Drag, through its exaggeration of femininity, can be an easy target for accusations of misogyny. The low- and no-budget indies that compose the bulk of Divine’s filmography have been accused of a great many things, from bestiality to anarchism. And the argument that the work is of a detriment to women is one of the weakest. If anything, Eat Your Makeup and The Diane Linkletter Story, two of Waters’ flippantly biographical short films, show how screwed up womanhood already is. The Diane Linkletter Story, originally meant to be a camera test, wound up becoming an indictment of the famous entertainment family whose daughter Diane killed herself while under the influence of LSD. In full regalia, Divine plays Diane. In Eat Your Makeup a governess forces the children she's charged with to dance effeminately for her and her boyfriend's pleasure until they drop dead from exhaustion. The story warns us that beauty kills. Though a footnote, Divine steals his scenes in the movie. In the background, he plays Jackie Kennedy (complete with her trademark pillbox hat attached to his wig) reenacting President John F. Kennedy's assassination. Filmed a little over a year after JFK's death, the moment is unquestionably offensive, but groundbreaking: Divine was the first person to ever portray the suffering First Lady and the grisly circumstances of her husband's demise on film.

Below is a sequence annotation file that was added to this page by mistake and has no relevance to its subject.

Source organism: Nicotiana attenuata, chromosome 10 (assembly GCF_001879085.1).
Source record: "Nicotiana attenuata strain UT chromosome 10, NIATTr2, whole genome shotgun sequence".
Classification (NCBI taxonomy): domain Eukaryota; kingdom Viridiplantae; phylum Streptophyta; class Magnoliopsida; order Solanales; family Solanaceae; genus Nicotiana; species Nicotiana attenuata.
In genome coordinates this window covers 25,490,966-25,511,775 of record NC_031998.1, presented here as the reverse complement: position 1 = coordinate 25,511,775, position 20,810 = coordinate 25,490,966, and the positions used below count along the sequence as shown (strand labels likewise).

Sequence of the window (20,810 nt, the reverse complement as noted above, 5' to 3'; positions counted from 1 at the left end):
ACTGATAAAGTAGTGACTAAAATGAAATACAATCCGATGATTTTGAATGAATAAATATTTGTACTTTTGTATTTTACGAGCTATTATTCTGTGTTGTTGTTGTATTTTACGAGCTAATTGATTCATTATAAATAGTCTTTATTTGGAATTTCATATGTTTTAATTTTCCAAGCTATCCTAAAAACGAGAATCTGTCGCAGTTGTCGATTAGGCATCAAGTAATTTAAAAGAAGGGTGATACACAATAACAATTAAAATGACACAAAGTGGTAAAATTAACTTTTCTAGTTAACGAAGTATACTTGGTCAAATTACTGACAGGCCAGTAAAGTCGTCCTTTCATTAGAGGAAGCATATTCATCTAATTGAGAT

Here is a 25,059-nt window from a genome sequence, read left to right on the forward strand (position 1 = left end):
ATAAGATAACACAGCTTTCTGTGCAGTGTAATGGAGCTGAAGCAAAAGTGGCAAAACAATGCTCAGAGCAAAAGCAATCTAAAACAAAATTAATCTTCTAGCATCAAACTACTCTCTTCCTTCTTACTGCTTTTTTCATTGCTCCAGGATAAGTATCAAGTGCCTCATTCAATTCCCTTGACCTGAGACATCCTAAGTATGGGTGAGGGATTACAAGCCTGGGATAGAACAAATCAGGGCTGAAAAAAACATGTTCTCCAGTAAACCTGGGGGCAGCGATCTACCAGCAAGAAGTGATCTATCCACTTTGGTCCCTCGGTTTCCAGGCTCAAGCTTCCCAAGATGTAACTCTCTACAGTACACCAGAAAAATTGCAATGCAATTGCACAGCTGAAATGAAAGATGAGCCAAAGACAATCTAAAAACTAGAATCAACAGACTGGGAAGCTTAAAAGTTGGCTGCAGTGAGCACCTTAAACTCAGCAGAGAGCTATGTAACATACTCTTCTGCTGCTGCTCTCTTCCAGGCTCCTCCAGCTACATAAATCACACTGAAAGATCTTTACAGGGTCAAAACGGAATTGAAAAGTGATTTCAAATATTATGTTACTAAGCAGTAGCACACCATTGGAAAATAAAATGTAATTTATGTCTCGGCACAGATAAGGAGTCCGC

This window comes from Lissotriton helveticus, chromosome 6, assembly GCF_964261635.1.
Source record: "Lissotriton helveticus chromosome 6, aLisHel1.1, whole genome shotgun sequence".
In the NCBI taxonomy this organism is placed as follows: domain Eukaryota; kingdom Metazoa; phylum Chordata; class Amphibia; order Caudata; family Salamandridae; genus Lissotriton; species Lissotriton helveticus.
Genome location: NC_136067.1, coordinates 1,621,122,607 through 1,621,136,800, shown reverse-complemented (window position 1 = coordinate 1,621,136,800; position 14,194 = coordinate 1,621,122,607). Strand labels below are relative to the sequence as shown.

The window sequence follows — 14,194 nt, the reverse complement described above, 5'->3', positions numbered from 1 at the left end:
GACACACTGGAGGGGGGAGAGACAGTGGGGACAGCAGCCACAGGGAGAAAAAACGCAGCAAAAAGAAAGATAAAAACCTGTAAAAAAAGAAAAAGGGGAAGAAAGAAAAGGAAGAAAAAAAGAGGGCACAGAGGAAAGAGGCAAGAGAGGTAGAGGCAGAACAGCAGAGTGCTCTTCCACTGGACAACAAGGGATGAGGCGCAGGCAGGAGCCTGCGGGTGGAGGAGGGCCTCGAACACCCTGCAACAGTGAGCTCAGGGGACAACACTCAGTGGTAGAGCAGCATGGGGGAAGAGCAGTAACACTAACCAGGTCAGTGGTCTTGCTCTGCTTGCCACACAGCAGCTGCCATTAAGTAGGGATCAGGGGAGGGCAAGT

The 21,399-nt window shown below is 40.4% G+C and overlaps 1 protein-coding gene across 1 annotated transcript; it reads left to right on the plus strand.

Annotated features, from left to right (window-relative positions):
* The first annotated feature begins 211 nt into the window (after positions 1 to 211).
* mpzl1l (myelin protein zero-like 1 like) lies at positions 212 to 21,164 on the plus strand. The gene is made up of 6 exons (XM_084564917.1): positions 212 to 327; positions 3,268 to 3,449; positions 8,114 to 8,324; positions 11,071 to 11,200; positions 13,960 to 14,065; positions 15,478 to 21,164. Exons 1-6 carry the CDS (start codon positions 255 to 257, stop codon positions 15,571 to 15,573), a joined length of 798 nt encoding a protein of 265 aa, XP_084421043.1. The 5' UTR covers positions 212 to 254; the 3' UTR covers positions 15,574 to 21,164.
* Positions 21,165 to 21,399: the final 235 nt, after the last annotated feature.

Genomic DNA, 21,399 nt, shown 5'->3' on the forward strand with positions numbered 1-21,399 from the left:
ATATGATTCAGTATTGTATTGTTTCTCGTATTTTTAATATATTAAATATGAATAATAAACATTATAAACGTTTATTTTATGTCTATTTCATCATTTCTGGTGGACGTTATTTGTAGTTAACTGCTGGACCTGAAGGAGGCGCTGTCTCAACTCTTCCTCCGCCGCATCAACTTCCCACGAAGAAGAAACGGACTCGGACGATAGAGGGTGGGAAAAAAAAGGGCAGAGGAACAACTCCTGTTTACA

Both Makeup and Linkletter are outrageous in a way that comments on the outrageous way women were treated in mid-century America. It’s a sentiment Divine was able to fully channel in the 1981 feature Polyester, a film that transports the dysfunctionality of Pink Flamingos’ trailer park back to the suburbs where it belongs. Described by Waters as “Leave It to Beaver on speed,” Polyester aesthetically de-fanged Divine, swapping out his cocktail dresses for a miu miu. He was initially horrified, bursting into tears because the costumes weren’t glamorous. And, ironically, around that same time, the film that fully defined Divine’s edgier look and made him a cult and pulpit name, Pink Flamingos, became the bane of his existence. A scene where he puts dog excrement in his mouth became Flamingos’ calling card for years to come. Therein rested the catch-22 that, with no help from drugs and rich foods, killed the greatest drag performer of the 20th century: the underground was cash-strapped and beautiful, and bourgeois America had all the money and no taste, good or bad.
Want more? Check out the films of Divine collaborator, John Waters, right here on Fandor.